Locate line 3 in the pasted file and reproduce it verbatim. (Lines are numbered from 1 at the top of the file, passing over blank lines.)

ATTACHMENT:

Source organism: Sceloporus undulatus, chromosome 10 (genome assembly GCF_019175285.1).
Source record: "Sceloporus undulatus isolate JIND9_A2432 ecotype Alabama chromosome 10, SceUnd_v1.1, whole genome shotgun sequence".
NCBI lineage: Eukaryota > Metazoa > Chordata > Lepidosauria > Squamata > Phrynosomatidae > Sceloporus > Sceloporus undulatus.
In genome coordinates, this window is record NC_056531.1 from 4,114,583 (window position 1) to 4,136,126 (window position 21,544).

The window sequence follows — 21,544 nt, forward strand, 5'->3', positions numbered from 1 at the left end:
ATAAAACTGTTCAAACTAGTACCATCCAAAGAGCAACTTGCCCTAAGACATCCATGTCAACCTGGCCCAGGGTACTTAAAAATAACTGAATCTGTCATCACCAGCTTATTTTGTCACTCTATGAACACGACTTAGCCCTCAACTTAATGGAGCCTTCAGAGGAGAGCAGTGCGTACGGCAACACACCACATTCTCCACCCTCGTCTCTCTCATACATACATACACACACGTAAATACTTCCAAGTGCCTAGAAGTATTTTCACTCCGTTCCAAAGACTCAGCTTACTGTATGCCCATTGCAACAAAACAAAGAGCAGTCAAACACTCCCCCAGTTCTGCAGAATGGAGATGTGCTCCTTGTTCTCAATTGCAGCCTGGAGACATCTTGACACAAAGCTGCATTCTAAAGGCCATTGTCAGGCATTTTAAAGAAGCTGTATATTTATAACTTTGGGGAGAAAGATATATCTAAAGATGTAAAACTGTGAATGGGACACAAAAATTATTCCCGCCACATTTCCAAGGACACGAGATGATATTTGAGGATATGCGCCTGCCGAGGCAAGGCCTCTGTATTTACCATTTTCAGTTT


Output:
NCBI lineage: Eukaryota > Metazoa > Chordata > Lepidosauria > Squamata > Phrynosomatidae > Sceloporus > Sceloporus undulatus.